The hypothesis that a massive Planet Nine exists in the outer solar system on a distant eccentric orbit was inspired by observations showing that the objects with the most distant eccentric orbits in the Kuiper Belt have orbits that are physically aligned, that is, they are clustered in longitude of perihelion and have similar orbital planes. Questions have remained, however, about the effects of observational bias on these observations, particularly on the longitudes of perihelion. Specifically, distant eccentric Kuiper Belt objects (KBOs) tend to be faint and only observable near their perihelia, suggesting that the longitudes of perihelion of the known distant objects could be strongly biased by the limited number of locations in the sky where deep surveys have been carried out. We have developed a method to rigorously estimate the bias in longitude of perihelion for Kuiper Belt observations. We find that the probability that the 10 known KBOs with semimajor axis beyond 230 au are drawn from a population with uniform longitude of perihelion is 1.2%. Combined with the observation that the orbital poles of these objects are also clustered, the overall probability of detecting these two independent clusterings in a randomly distributed sample is 0.025%. While observational bias is clearly present in these observations, it is unlikely to explain the observed alignment of the distant eccentric KBOs.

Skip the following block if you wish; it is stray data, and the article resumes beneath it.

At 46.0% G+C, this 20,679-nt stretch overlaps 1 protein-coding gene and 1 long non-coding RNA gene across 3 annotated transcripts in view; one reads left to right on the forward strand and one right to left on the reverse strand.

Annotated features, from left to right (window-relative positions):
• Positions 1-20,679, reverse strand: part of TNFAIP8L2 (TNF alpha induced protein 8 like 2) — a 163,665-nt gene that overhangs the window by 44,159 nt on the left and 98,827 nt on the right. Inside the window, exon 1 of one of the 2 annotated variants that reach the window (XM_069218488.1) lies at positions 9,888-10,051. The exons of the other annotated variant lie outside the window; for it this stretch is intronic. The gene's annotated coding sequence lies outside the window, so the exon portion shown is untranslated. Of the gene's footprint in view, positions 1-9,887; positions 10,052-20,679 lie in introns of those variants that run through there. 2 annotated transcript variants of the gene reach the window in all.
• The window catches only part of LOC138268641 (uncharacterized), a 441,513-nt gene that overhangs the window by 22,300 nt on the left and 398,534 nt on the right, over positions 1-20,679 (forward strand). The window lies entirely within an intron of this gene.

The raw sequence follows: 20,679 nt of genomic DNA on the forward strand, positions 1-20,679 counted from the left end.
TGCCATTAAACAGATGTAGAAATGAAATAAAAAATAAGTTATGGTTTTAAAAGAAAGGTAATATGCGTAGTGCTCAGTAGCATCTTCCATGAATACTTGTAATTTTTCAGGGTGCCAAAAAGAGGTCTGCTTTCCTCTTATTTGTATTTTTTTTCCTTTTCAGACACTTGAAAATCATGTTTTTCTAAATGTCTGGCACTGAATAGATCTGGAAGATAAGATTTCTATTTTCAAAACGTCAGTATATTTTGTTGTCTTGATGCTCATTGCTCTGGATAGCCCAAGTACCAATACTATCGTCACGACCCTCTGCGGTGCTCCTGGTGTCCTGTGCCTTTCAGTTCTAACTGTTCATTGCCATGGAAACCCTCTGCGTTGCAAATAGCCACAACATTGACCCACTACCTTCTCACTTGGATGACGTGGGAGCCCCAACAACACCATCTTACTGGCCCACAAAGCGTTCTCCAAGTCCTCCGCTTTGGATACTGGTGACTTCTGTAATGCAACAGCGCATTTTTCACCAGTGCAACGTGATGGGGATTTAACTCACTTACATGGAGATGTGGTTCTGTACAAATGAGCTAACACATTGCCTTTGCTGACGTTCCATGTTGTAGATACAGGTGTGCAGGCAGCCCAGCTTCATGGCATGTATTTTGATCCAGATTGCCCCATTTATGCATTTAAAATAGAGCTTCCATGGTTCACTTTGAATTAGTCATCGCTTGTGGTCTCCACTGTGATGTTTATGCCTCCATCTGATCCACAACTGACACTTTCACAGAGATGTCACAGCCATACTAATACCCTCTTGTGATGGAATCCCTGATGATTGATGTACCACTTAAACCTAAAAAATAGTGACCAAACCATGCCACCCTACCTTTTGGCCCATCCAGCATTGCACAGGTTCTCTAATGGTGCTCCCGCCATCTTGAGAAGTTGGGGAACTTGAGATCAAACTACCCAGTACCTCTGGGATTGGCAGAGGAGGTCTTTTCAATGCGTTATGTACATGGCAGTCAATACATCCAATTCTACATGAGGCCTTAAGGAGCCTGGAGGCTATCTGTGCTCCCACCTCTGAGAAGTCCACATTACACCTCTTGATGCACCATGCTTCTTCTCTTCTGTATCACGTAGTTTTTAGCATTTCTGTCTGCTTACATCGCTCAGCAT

Published in: The Astronomical Journal, 154, 65 (2017 August)

Preprints available on the web at https://arxiv.org/abs/1706.04175
and https://doi.org/10.3847/1538-3881/aa79f4

Evidence for a Possible Bimodal Distribution of the Nodal Distances of the Extreme Trans-Neptunian Objects: Avoiding a Trans-Plutonian Planet or just Plain Bias?
C. de la Fuente Marcos1 and R. de la Fuente Marcos1

1 Universidad Complutense de Madrid, Ciudad Universitaria, E-28040 Madrid, Spain

It is a well-known fact that the presence of a massive perturber interacting with a population of minor bodies following very eccentric orbits can strongly affect the distribution of their nodal distances. The details of this process have been explored numerically and its outcome confirmed observationally in the case of Jupiter, where a bimodal distribution of nodal distances of comets has been found. Here, we show evidence for a possible bimodal distribution of the nodal distances of the extreme trans-Neptunian objects (ETNOs) in the form of a previously unnoticed correlation between nodal distance and orbital inclination. This proposed correlation is unlikely to be the result of observational bias as data for both large semimajor axis Centaurs and comets fit well into the pattern found for the ETNOs, and all these populations are subjected to similar background perturbations when moving well away from the influence of the giant planets. The correlation found is better understood if these objects tend to avoid a putative planet with semimajor axis in the range 300-400 au.